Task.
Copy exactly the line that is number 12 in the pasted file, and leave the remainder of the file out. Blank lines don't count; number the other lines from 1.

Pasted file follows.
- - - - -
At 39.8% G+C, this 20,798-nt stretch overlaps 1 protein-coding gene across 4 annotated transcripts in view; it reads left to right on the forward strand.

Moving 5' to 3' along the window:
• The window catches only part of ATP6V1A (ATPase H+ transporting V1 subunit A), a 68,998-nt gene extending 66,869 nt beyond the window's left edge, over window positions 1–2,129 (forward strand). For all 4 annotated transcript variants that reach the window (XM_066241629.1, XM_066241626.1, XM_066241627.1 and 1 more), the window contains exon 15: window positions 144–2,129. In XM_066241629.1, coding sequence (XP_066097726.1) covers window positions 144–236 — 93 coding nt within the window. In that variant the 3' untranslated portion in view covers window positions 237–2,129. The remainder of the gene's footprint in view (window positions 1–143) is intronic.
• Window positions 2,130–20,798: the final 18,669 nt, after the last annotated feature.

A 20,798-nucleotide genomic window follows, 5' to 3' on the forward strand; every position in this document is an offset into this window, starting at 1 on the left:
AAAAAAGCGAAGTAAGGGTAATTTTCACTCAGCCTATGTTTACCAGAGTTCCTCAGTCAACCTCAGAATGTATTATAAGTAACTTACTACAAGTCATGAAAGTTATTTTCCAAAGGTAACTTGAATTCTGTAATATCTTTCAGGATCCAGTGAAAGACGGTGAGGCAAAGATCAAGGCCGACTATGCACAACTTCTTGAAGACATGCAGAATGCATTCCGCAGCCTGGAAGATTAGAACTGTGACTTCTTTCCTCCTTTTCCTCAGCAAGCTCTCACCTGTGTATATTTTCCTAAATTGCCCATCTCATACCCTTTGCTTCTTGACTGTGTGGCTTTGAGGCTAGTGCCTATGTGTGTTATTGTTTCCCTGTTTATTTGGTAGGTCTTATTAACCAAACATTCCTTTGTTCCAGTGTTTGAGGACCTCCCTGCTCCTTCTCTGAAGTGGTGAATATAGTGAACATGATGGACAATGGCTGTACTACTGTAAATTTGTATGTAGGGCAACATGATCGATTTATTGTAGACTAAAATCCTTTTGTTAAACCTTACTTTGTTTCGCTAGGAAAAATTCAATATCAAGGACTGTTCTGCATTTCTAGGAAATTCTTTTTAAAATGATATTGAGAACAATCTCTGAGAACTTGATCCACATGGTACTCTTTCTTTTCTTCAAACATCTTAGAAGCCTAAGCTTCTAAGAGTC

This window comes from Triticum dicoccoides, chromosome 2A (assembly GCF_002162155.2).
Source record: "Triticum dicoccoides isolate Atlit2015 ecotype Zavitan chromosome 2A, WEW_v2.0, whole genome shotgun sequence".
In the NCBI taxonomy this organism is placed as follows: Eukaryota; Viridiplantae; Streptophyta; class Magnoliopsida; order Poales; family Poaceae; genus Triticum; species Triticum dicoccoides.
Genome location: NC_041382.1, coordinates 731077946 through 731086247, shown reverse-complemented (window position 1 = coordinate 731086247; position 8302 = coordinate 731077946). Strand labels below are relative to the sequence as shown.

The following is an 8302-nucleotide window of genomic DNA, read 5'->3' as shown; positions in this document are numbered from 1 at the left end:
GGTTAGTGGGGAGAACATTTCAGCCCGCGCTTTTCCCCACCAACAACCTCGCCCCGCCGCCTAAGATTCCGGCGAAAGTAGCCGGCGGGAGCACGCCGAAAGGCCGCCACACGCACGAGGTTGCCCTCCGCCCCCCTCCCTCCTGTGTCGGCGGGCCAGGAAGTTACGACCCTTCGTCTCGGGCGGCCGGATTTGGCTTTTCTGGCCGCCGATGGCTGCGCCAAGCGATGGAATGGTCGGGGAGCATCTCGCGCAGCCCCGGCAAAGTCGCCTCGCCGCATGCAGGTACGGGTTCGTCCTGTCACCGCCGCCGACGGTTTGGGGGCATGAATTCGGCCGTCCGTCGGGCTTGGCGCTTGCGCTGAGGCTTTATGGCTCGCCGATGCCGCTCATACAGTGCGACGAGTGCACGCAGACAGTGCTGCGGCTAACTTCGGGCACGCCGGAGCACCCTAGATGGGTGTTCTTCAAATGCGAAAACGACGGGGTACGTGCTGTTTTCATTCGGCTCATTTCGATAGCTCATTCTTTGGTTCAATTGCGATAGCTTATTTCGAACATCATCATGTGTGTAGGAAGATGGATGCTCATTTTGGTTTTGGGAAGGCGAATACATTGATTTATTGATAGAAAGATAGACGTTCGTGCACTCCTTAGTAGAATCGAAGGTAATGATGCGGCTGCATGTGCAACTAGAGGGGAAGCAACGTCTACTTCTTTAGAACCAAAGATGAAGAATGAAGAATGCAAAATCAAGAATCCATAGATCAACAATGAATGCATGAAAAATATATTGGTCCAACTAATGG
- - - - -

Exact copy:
GGTTAGTGGGGAGAACATTTCAGCCCGCGCTTTTCCCCACCAACAACCTCGCCCCGCCGCCTAAGATTCCGGCGAAAGTAGCCGGCGGGAGCACGCCGAAAGGCCGCCACACGCACGAGGTTGCCCTCCGCCCCCCTCCCTCCTGTGTCGGCGGGCCAGGAAGTTACGACCCTTCGTCTCGGGCGGCCGGATTTGGCTTTTCTGGCCGCCGATGGCTGCGCCAAGCGATGGAATGGTCGGGGAGCATCTCGCGCAGCCCCGGCAAAGTCGCCTCGCCGCATGCAGGTACGGGTTCGTCCTGTCACCGCCGCCGACGGTTTGGGGGCATGAATTCGGCCGTCCGTCGGGCTTGGCGCTTGCGCTGAGGCTTTATGGCTCGCCGATGCCGCTCATACAGTGCGACGAGTGCACGCAGACAGTGCTGCGGCTAACTTCGGGCACGCCGGAGCACCCTAGATGGGTGTTCTTCAAATGCGAAAACGACGGGGTACGTGCTGTTTTCATTCGGCTCATTTCGATAGCTCATTCTTTGGTTCAATTGCGATAGCTTATTTCGAACATCATCATGTGTGTAGGAAGATGGATGCTCATTTTGGTTTTGGGAAGGCGAATACATTGATTTATTGATAGAAAGATAGACGTTCGTGCACTCCTTAGTAGAATCGAAGGTAATGATGCGGCTGCATGTGCAACTAGAGGGGAAGCAACGTCTACTTCTTTAGAACCAAAGATGAAGAATGAAGAATGCAAAATCAAGAATCCATAGATCAACAATGAATGCATGAAAAATATATTGGTCCAACTAATGG